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Quebec judge rules Justin Trudeau didn't defame woman who heckled him at 2018 rally


MONTREAL — A Quebec Superior Court judge has dismissed a defamation suit brought against Prime Minister Justin Trudeau by a woman who heckled him at a 2018 rally south of Montreal.

Justice Michèle Monast wrote in a decision released Monday that Diane Blain's lawsuit was ill-founded and abusive. 

Blain had claimed Trudeau damaged her reputation when he called her comments "racist."

Trudeau was delivering a speech in August 2018 in Ste-Anne-de-Sabrevois, Que., south of Montreal, when Blain interrupted him, making a comment about "illegal immigrants."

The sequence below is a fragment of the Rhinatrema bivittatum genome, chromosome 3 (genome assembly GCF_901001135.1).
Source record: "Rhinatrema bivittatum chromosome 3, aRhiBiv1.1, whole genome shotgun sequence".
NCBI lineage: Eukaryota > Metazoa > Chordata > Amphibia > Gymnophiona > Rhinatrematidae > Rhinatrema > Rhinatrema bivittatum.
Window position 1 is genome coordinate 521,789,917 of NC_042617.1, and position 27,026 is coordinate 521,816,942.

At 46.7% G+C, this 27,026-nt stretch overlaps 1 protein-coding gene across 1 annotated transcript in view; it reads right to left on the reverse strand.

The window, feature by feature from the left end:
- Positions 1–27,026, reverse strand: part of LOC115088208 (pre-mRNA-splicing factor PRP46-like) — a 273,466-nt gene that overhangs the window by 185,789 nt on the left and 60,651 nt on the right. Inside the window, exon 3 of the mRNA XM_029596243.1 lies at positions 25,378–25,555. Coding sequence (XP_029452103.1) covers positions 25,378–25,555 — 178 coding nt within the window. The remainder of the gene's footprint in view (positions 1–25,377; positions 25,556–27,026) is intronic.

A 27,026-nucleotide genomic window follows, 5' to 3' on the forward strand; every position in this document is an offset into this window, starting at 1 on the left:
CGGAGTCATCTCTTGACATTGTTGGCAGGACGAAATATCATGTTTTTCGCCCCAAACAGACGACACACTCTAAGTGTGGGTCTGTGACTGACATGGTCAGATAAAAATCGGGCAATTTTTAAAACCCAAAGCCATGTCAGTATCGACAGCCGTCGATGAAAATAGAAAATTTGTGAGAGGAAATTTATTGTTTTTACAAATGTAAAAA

The prime minister told Blain her comments were intolerant, and when she asked him about his tolerance for "pure Quebecers," he said her comments were racist.

Monast ruled that Trudeau's actions were not unreasonable and that his statements weren't defamatory. 

Blain had argued in court that Trudeau's words made her feel humiliated, shocked and ridiculed and that she received disparaging comments from others after the incident. But Monast said the public reaction against Blain following the encounter with the prime minister were the result of Blain's actions, not what Trudeau said. 

The judge also mentioned that Blain had used the encounter with Trudeau to promote her political views on social media and in interviews. 

This report by The Canadian Press was first published Nov. 30, 2021.


This story was produced with the financial assistance of the Facebook and Canadian Press News Fellowship.

The Canadian Press

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